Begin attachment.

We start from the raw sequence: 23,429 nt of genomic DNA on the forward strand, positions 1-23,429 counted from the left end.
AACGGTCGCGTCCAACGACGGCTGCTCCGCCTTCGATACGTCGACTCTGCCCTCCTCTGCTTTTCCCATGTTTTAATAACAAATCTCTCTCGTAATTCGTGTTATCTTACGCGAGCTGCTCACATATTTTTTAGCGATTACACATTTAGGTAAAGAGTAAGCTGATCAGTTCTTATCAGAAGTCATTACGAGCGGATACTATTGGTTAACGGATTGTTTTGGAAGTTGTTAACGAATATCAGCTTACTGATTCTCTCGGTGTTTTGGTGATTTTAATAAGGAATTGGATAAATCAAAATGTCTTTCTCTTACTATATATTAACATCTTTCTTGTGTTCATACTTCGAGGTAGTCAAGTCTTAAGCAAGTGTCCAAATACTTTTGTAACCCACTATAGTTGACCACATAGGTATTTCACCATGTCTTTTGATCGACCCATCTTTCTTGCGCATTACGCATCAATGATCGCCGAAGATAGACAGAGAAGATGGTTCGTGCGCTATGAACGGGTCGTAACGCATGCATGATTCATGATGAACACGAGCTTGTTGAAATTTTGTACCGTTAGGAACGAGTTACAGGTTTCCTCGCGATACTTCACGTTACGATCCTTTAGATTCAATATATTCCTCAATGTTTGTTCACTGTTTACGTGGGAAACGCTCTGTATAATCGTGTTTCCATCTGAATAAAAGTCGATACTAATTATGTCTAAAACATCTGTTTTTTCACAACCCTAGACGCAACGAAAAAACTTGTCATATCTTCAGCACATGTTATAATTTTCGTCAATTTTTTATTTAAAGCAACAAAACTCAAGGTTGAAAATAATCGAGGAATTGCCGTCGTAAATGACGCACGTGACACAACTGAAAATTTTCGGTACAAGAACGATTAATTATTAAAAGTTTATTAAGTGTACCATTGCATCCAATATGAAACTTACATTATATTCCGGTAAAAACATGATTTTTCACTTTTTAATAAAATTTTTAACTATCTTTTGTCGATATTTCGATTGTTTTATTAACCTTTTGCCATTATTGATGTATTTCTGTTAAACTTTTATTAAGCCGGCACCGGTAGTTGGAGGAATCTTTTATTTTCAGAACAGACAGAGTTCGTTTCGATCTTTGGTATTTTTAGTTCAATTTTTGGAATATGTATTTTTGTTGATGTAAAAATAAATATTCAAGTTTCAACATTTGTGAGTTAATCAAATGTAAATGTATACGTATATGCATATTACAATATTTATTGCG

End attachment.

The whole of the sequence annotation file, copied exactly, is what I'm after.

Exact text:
We start from the raw sequence: 23,429 nt of genomic DNA on the forward strand, positions 1-23,429 counted from the left end.
AACGGTCGCGTCCAACGACGGCTGCTCCGCCTTCGATACGTCGACTCTGCCCTCCTCTGCTTTTCCCATGTTTTAATAACAAATCTCTCTCGTAATTCGTGTTATCTTACGCGAGCTGCTCACATATTTTTTAGCGATTACACATTTAGGTAAAGAGTAAGCTGATCAGTTCTTATCAGAAGTCATTACGAGCGGATACTATTGGTTAACGGATTGTTTTGGAAGTTGTTAACGAATATCAGCTTACTGATTCTCTCGGTGTTTTGGTGATTTTAATAAGGAATTGGATAAATCAAAATGTCTTTCTCTTACTATATATTAACATCTTTCTTGTGTTCATACTTCGAGGTAGTCAAGTCTTAAGCAAGTGTCCAAATACTTTTGTAACCCACTATAGTTGACCACATAGGTATTTCACCATGTCTTTTGATCGACCCATCTTTCTTGCGCATTACGCATCAATGATCGCCGAAGATAGACAGAGAAGATGGTTCGTGCGCTATGAACGGGTCGTAACGCATGCATGATTCATGATGAACACGAGCTTGTTGAAATTTTGTACCGTTAGGAACGAGTTACAGGTTTCCTCGCGATACTTCACGTTACGATCCTTTAGATTCAATATATTCCTCAATGTTTGTTCACTGTTTACGTGGGAAACGCTCTGTATAATCGTGTTTCCATCTGAATAAAAGTCGATACTAATTATGTCTAAAACATCTGTTTTTTCACAACCCTAGACGCAACGAAAAAACTTGTCATATCTTCAGCACATGTTATAATTTTCGTCAATTTTTTATTTAAAGCAACAAAACTCAAGGTTGAAAATAATCGAGGAATTGCCGTCGTAAATGACGCACGTGACACAACTGAAAATTTTCGGTACAAGAACGATTAATTATTAAAAGTTTATTAAGTGTACCATTGCATCCAATATGAAACTTACATTATATTCCGGTAAAAACATGATTTTTCACTTTTTAATAAAATTTTTAACTATCTTTTGTCGATATTTCGATTGTTTTATTAACCTTTTGCCATTATTGATGTATTTCTGTTAAACTTTTATTAAGCCGGCACCGGTAGTTGGAGGAATCTTTTATTTTCAGAACAGACAGAGTTCGTTTCGATCTTTGGTATTTTTAGTTCAATTTTTGGAATATGTATTTTTGTTGATGTAAAAATAAATATTCAAGTTTCAACATTTGTGAGTTAATCAAATGTAAATGTATACGTATATGCATATTACAATATTTATTGCG